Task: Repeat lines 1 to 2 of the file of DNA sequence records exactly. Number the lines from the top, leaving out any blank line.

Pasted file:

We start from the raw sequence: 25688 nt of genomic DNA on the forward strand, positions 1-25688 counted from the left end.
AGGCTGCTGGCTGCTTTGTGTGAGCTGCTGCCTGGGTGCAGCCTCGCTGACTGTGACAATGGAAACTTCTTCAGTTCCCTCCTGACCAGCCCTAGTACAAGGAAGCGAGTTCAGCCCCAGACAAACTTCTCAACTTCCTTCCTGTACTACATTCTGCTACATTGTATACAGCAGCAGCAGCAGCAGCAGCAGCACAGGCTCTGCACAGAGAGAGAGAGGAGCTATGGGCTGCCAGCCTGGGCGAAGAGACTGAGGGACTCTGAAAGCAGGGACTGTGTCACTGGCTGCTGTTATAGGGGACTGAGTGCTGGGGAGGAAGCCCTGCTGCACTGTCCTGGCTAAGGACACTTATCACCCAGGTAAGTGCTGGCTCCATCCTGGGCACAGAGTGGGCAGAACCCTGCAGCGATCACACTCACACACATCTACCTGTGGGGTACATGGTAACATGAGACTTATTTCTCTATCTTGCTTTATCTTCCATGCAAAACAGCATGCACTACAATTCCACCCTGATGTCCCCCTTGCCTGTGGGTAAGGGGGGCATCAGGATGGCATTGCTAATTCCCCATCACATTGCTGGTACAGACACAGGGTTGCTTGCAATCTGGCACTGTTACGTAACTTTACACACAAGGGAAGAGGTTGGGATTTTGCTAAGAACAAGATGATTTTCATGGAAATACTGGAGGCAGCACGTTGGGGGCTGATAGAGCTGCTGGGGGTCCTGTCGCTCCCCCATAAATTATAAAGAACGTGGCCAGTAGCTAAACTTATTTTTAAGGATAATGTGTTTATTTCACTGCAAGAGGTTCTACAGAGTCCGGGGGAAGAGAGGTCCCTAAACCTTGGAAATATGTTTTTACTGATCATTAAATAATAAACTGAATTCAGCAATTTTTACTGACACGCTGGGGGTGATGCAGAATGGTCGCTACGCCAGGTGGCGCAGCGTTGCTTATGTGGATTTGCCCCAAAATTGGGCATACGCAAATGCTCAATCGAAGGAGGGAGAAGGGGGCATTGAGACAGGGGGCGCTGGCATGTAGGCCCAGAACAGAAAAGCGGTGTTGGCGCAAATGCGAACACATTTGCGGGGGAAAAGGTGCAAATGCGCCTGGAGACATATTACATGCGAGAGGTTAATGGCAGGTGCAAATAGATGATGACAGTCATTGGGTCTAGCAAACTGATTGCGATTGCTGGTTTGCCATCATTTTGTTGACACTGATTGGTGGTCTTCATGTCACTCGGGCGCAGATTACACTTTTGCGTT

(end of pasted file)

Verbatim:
We start from the raw sequence: 25688 nt of genomic DNA on the forward strand, positions 1-25688 counted from the left end.
AGGCTGCTGGCTGCTTTGTGTGAGCTGCTGCCTGGGTGCAGCCTCGCTGACTGTGACAATGGAAACTTCTTCAGTTCCCTCCTGACCAGCCCTAGTACAAGGAAGCGAGTTCAGCCCCAGACAAACTTCTCAACTTCCTTCCTGTACTACATTCTGCTACATTGTATACAGCAGCAGCAGCAGCAGCAGCAGCACAGGCTCTGCACAGAGAGAGAGAGGAGCTATGGGCTGCCAGCCTGGGCGAAGAGACTGAGGGACTCTGAAAGCAGGGACTGTGTCACTGGCTGCTGTTATAGGGGACTGAGTGCTGGGGAGGAAGCCCTGCTGCACTGTCCTGGCTAAGGACACTTATCACCCAGGTAAGTGCTGGCTCCATCCTGGGCACAGAGTGGGCAGAACCCTGCAGCGATCACACTCACACACATCTACCTGTGGGGTACATGGTAACATGAGACTTATTTCTCTATCTTGCTTTATCTTCCATGCAAAACAGCATGCACTACAATTCCACCCTGATGTCCCCCTTGCCTGTGGGTAAGGGGGGCATCAGGATGGCATTGCTAATTCCCCATCACATTGCTGGTACAGACACAGGGTTGCTTGCAATCTGGCACTGTTACGTAACTTTACACACAAGGGAAGAGGTTGGGATTTTGCTAAGAACAAGATGATTTTCATGGAAATACTGGAGGCAGCACGTTGGGGGCTGATAGAGCTGCTGGGGGTCCTGTCGCTCCCCCATAAATTATAAAGAACGTGGCCAGTAGCTAAACTTATTTTTAAGGATAATGTGTTTATTTCACTGCAAGAGGTTCTACAGAGTCCGGGGGAAGAGAGGTCCCTAAACCTTGGAAATATGTTTTTACTGATCATTAAATAATAAACTGAATTCAGCAATTTTTACTGACACGCTGGGGGTGATGCAGAATGGTCGCTACGCCAGGTGGCGCAGCGTTGCTTATGTGGATTTGCCCCAAAATTGGGCATACGCAAATGCTCAATCGAAGGAGGGAGAAGGGGGCATTGAGACAGGGGGCGCTGGCATGTAGGCCCAGAACAGAAAAGCGGTGTTGGCGCAAATGCGAACACATTTGCGGGGGAAAAGGTGCAAATGCGCCTGGAGACATATTACATGCGAGAGGTTAATGGCAGGTGCAAATAGATGATGACAGTCATTGGGTCTAGCAAACTGATTGCGATTGCTGGTTTGCCATCATTTTGTTGACACTGATTGGTGGTCTTCATGTCACTCGGGCGCAGATTACACTTTTGCGTT